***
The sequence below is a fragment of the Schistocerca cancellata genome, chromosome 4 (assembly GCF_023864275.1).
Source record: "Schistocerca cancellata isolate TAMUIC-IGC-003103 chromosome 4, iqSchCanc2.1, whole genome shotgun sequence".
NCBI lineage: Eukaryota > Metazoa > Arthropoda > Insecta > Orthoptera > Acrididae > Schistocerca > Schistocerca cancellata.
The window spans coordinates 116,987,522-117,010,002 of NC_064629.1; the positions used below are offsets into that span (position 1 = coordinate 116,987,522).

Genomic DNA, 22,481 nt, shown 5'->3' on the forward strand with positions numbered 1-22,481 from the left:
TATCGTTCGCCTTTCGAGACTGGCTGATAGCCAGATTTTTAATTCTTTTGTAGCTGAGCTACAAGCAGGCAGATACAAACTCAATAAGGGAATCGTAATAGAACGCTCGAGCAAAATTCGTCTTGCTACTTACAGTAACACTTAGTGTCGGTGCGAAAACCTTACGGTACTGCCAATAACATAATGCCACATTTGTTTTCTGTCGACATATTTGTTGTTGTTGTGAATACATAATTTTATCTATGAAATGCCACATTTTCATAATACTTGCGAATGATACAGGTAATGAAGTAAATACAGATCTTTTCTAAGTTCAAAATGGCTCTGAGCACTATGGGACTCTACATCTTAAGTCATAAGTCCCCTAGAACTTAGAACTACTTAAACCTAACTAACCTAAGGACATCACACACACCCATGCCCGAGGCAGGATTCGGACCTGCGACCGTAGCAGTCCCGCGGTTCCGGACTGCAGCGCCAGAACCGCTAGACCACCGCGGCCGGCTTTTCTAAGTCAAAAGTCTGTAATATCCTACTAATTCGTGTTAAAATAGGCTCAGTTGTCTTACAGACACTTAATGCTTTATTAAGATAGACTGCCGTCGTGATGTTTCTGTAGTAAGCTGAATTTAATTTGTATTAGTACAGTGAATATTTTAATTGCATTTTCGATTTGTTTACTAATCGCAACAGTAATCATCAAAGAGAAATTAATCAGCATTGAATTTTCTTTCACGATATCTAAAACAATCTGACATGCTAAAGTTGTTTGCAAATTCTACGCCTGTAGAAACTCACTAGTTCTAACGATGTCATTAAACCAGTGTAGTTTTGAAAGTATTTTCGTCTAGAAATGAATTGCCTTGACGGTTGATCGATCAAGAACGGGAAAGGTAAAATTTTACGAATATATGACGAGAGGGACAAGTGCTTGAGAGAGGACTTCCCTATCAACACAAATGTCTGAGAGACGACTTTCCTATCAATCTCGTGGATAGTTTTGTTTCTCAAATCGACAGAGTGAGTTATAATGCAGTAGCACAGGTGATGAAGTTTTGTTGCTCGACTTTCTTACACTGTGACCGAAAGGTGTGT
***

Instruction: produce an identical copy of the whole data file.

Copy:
The sequence below is a fragment of the Schistocerca cancellata genome, chromosome 4 (assembly GCF_023864275.1).
Source record: "Schistocerca cancellata isolate TAMUIC-IGC-003103 chromosome 4, iqSchCanc2.1, whole genome shotgun sequence".
NCBI lineage: Eukaryota > Metazoa > Arthropoda > Insecta > Orthoptera > Acrididae > Schistocerca > Schistocerca cancellata.
The window spans coordinates 116,987,522-117,010,002 of NC_064629.1; the positions used below are offsets into that span (position 1 = coordinate 116,987,522).

Genomic DNA, 22,481 nt, shown 5'->3' on the forward strand with positions numbered 1-22,481 from the left:
TATCGTTCGCCTTTCGAGACTGGCTGATAGCCAGATTTTTAATTCTTTTGTAGCTGAGCTACAAGCAGGCAGATACAAACTCAATAAGGGAATCGTAATAGAACGCTCGAGCAAAATTCGTCTTGCTACTTACAGTAACACTTAGTGTCGGTGCGAAAACCTTACGGTACTGCCAATAACATAATGCCACATTTGTTTTCTGTCGACATATTTGTTGTTGTTGTGAATACATAATTTTATCTATGAAATGCCACATTTTCATAATACTTGCGAATGATACAGGTAATGAAGTAAATACAGATCTTTTCTAAGTTCAAAATGGCTCTGAGCACTATGGGACTCTACATCTTAAGTCATAAGTCCCCTAGAACTTAGAACTACTTAAACCTAACTAACCTAAGGACATCACACACACCCATGCCCGAGGCAGGATTCGGACCTGCGACCGTAGCAGTCCCGCGGTTCCGGACTGCAGCGCCAGAACCGCTAGACCACCGCGGCCGGCTTTTCTAAGTCAAAAGTCTGTAATATCCTACTAATTCGTGTTAAAATAGGCTCAGTTGTCTTACAGACACTTAATGCTTTATTAAGATAGACTGCCGTCGTGATGTTTCTGTAGTAAGCTGAATTTAATTTGTATTAGTACAGTGAATATTTTAATTGCATTTTCGATTTGTTTACTAATCGCAACAGTAATCATCAAAGAGAAATTAATCAGCATTGAATTTTCTTTCACGATATCTAAAACAATCTGACATGCTAAAGTTGTTTGCAAATTCTACGCCTGTAGAAACTCACTAGTTCTAACGATGTCATTAAACCAGTGTAGTTTTGAAAGTATTTTCGTCTAGAAATGAATTGCCTTGACGGTTGATCGATCAAGAACGGGAAAGGTAAAATTTTACGAATATATGACGAGAGGGACAAGTGCTTGAGAGAGGACTTCCCTATCAACACAAATGTCTGAGAGACGACTTTCCTATCAATCTCGTGGATAGTTTTGTTTCTCAAATCGACAGAGTGAGTTATAATGCAGTAGCACAGGTGATGAAGTTTTGTTGCTCGACTTTCTTACACTGTGACCGAAAGGTGTGT